Thank you. We will alert you to our next steps at the federal level in the very near future and welcome your support.
On November 6, 2014, Three Degrees Warmer partnered with Our Children’s Trust to file an amicus brief with the Supreme Court yesterday arguing the national importance of a federal public trust doctrine climate change case.
In the brief, amicus parties argue that “[t]he questions presented in this case are of exceptional national importance and of great interest to these amici curiae. The D.C. Circuit held that the public trust doctrine does not apply to the federal government. Such a ruling disregards the federal government’s trust obligation to protect essential national resources for present and future generations and prevents Article III courts from requiring the political branches to fulfill their trust obligations. This outcome is alarming in any context but especially in the context of global climate change.
The federal government’s violation of its obligation to protect the atmospheric resource under the public trust doctrine is endangering human health, harming the economy, undermining our Nation’s food and water security, adversely impacting Native Nations and socioeconomically disadvantaged communities, threatening our national security, and creating challenges for state and local governments. When government fails to fulfill its trust obligations, citizens must be able to hold federal officials accountable to act in a manner consistent with their trust responsibilities. Because of what is at stake in this case, the questions presented deserve to be clearly addressed and resolved by this Court.” Read more here.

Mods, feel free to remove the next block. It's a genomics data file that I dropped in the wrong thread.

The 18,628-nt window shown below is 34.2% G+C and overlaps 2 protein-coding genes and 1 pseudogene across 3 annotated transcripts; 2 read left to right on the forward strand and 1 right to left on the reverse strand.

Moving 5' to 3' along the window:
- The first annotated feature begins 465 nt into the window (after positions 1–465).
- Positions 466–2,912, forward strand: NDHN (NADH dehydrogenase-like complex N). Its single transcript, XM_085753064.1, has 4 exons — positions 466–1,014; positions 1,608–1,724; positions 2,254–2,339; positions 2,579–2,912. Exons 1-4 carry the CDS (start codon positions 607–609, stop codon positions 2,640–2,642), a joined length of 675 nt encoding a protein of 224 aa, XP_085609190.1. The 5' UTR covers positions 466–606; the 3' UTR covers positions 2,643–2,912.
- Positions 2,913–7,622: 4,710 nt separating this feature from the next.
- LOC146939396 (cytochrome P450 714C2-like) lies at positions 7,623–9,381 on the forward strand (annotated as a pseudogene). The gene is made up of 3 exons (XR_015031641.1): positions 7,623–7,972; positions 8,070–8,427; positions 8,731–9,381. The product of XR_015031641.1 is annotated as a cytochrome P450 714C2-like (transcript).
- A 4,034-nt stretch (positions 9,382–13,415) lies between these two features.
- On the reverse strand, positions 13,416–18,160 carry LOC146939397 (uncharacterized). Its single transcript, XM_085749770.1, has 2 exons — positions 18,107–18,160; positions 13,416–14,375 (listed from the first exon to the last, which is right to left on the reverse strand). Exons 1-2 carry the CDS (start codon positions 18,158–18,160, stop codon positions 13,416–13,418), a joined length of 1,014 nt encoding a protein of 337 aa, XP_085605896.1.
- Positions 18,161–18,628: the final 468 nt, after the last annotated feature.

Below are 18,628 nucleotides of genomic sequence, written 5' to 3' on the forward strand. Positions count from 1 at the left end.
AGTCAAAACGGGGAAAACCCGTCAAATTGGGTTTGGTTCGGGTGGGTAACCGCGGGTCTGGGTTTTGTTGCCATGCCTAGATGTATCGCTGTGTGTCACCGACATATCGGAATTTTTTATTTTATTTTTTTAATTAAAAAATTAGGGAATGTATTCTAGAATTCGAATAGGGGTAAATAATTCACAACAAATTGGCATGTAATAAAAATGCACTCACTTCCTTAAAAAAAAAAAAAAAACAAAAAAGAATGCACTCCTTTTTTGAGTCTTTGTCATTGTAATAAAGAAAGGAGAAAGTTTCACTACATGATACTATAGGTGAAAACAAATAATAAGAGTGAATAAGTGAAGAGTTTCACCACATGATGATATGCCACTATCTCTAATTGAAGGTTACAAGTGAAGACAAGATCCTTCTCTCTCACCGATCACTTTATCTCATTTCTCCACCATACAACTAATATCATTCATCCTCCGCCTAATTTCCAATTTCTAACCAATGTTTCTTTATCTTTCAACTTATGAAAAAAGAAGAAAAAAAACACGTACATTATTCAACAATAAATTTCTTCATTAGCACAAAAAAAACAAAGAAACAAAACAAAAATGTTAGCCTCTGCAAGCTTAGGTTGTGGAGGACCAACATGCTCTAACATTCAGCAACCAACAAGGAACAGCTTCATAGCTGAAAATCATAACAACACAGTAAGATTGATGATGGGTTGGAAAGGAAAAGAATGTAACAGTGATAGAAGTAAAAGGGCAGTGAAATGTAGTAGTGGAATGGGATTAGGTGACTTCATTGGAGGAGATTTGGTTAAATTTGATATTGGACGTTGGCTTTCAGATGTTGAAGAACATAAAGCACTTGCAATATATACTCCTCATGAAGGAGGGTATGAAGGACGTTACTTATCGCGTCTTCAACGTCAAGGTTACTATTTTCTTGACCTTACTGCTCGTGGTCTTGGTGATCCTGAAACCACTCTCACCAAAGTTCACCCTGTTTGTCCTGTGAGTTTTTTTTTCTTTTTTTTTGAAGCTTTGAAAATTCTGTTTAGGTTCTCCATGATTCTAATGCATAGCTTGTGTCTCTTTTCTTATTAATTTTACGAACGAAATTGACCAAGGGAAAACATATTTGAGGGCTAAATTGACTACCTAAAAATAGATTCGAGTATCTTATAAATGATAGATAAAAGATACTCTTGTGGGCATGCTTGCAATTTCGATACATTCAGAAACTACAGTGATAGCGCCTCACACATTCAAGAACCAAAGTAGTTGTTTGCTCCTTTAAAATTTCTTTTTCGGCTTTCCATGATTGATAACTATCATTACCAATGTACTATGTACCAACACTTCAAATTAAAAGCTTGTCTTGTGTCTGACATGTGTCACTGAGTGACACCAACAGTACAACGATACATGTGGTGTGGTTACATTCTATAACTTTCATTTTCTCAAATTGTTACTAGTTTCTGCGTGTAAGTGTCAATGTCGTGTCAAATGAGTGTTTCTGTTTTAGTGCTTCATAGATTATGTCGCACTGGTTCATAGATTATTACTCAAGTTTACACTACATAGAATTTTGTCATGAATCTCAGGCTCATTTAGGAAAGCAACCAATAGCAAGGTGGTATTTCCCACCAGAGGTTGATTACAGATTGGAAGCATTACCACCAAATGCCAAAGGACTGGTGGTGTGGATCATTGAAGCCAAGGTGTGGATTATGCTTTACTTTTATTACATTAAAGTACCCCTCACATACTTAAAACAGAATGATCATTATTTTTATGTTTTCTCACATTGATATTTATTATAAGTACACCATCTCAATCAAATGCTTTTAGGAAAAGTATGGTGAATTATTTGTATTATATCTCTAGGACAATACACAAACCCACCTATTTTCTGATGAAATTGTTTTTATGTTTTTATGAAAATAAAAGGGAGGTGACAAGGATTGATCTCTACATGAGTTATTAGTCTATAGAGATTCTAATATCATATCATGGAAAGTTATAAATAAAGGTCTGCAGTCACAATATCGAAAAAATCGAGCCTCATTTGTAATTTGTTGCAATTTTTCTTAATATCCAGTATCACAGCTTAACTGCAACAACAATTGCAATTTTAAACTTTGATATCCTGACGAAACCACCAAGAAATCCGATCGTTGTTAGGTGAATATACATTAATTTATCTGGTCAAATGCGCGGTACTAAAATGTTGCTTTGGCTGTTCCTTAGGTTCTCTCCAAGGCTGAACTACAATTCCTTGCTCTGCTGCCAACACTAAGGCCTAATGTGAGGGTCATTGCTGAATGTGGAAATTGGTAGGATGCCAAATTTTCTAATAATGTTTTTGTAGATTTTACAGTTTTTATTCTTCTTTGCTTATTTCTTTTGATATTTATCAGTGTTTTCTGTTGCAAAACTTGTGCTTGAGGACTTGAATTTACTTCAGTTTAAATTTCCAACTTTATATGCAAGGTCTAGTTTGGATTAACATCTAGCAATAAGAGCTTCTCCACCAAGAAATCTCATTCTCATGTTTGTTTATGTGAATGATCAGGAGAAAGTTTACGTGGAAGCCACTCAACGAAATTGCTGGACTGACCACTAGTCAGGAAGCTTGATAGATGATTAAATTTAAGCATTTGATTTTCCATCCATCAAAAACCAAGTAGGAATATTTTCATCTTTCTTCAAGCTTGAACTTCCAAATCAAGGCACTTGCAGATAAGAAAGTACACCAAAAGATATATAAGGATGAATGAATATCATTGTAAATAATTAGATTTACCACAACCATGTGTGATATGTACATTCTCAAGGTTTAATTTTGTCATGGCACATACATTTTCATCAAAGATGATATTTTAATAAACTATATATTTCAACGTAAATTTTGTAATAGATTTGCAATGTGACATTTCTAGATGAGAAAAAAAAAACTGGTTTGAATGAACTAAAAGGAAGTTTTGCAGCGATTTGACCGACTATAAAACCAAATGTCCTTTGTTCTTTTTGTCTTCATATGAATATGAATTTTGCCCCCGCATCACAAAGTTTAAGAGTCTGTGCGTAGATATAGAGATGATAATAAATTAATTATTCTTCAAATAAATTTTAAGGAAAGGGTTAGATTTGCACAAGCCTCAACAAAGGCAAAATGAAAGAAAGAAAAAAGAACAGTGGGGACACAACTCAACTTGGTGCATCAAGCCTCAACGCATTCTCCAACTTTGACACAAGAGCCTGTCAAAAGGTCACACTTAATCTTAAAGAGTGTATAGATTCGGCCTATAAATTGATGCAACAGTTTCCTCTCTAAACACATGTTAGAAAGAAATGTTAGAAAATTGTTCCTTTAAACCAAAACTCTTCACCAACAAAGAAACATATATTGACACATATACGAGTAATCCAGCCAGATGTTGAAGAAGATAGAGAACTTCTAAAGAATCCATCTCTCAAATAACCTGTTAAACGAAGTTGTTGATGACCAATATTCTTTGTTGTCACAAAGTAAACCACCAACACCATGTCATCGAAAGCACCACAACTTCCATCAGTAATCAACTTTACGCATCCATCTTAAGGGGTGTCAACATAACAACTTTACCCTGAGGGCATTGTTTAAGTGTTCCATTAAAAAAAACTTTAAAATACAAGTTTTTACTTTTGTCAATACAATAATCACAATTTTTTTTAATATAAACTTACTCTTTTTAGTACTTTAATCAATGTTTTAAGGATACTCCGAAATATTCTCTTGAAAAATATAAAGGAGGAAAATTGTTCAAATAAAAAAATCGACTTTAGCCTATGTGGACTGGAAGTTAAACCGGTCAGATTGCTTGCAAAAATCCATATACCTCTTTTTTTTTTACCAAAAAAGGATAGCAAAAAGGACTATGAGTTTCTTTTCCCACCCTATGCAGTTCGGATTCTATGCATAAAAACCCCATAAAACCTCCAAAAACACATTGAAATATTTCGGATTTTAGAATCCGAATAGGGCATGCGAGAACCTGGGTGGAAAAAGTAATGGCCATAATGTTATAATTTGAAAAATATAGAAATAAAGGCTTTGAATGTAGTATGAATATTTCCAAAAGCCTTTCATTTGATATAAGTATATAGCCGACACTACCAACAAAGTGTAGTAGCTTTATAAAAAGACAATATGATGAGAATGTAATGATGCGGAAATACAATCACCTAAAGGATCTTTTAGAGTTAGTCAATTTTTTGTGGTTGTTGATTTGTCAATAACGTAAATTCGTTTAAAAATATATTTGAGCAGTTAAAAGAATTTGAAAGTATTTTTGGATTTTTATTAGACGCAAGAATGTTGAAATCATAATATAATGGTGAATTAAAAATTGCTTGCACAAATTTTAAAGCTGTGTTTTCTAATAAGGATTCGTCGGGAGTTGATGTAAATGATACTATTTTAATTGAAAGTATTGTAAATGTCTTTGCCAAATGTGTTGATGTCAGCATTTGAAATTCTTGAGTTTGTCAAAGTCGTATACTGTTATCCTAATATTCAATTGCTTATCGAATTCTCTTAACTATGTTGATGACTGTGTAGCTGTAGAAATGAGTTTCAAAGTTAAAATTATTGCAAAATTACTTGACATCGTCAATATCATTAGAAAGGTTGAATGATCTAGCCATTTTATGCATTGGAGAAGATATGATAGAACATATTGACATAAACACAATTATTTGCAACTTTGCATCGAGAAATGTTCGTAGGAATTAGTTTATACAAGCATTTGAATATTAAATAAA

Read an open letter from the Human Rights Council to the United Nations Framework Convention on Climate Change.
Kivalina, Alaska – On March 4, the international Commission for Environmental Cooperation awarded funding to the Climate Foundation and Re-Locate to work with the Tribal and City Councils of Kivalina to develop a shovel ready project to provide biochar sanitation to the village. Kivalina, an Inupiat Eskimo community in the Northwest Arctic, is among seventeen other communities that received an award out of a total pool of 589 applicants.